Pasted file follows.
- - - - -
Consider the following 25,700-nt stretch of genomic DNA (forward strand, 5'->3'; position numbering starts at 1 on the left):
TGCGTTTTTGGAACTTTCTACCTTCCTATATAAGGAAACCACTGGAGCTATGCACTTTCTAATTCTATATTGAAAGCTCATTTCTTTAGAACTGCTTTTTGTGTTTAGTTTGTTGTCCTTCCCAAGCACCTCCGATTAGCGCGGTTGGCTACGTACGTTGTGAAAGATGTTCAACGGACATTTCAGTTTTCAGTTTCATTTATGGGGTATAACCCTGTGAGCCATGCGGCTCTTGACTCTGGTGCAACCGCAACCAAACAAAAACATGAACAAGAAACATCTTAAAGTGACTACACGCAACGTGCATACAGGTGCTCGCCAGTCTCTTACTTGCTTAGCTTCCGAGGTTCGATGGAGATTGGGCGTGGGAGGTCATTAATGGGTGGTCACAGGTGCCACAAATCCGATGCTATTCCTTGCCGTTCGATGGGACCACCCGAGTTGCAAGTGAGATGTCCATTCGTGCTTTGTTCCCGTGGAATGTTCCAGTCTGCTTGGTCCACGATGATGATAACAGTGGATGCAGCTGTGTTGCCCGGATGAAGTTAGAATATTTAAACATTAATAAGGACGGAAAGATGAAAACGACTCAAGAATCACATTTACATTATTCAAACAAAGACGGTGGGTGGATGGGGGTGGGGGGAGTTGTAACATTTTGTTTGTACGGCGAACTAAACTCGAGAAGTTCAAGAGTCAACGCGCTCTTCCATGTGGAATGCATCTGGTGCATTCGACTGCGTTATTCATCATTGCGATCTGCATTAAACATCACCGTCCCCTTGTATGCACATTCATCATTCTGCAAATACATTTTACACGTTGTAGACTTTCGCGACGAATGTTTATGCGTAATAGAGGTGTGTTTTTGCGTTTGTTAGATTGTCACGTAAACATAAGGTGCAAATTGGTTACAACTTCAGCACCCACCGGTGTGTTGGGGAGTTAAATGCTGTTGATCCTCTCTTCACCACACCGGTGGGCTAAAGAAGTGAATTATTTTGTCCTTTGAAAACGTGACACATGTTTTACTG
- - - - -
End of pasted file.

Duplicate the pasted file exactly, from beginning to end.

Consider the following 25,700-nt stretch of genomic DNA (forward strand, 5'->3'; position numbering starts at 1 on the left):
TGCGTTTTTGGAACTTTCTACCTTCCTATATAAGGAAACCACTGGAGCTATGCACTTTCTAATTCTATATTGAAAGCTCATTTCTTTAGAACTGCTTTTTGTGTTTAGTTTGTTGTCCTTCCCAAGCACCTCCGATTAGCGCGGTTGGCTACGTACGTTGTGAAAGATGTTCAACGGACATTTCAGTTTTCAGTTTCATTTATGGGGTATAACCCTGTGAGCCATGCGGCTCTTGACTCTGGTGCAACCGCAACCAAACAAAAACATGAACAAGAAACATCTTAAAGTGACTACACGCAACGTGCATACAGGTGCTCGCCAGTCTCTTACTTGCTTAGCTTCCGAGGTTCGATGGAGATTGGGCGTGGGAGGTCATTAATGGGTGGTCACAGGTGCCACAAATCCGATGCTATTCCTTGCCGTTCGATGGGACCACCCGAGTTGCAAGTGAGATGTCCATTCGTGCTTTGTTCCCGTGGAATGTTCCAGTCTGCTTGGTCCACGATGATGATAACAGTGGATGCAGCTGTGTTGCCCGGATGAAGTTAGAATATTTAAACATTAATAAGGACGGAAAGATGAAAACGACTCAAGAATCACATTTACATTATTCAAACAAAGACGGTGGGTGGATGGGGGTGGGGGGAGTTGTAACATTTTGTTTGTACGGCGAACTAAACTCGAGAAGTTCAAGAGTCAACGCGCTCTTCCATGTGGAATGCATCTGGTGCATTCGACTGCGTTATTCATCATTGCGATCTGCATTAAACATCACCGTCCCCTTGTATGCACATTCATCATTCTGCAAATACATTTTACACGTTGTAGACTTTCGCGACGAATGTTTATGCGTAATAGAGGTGTGTTTTTGCGTTTGTTAGATTGTCACGTAAACATAAGGTGCAAATTGGTTACAACTTCAGCACCCACCGGTGTGTTGGGGAGTTAAATGCTGTTGATCCTCTCTTCACCACACCGGTGGGCTAAAGAAGTGAATTATTTTGTCCTTTGAAAACGTGACACATGTTTTACTG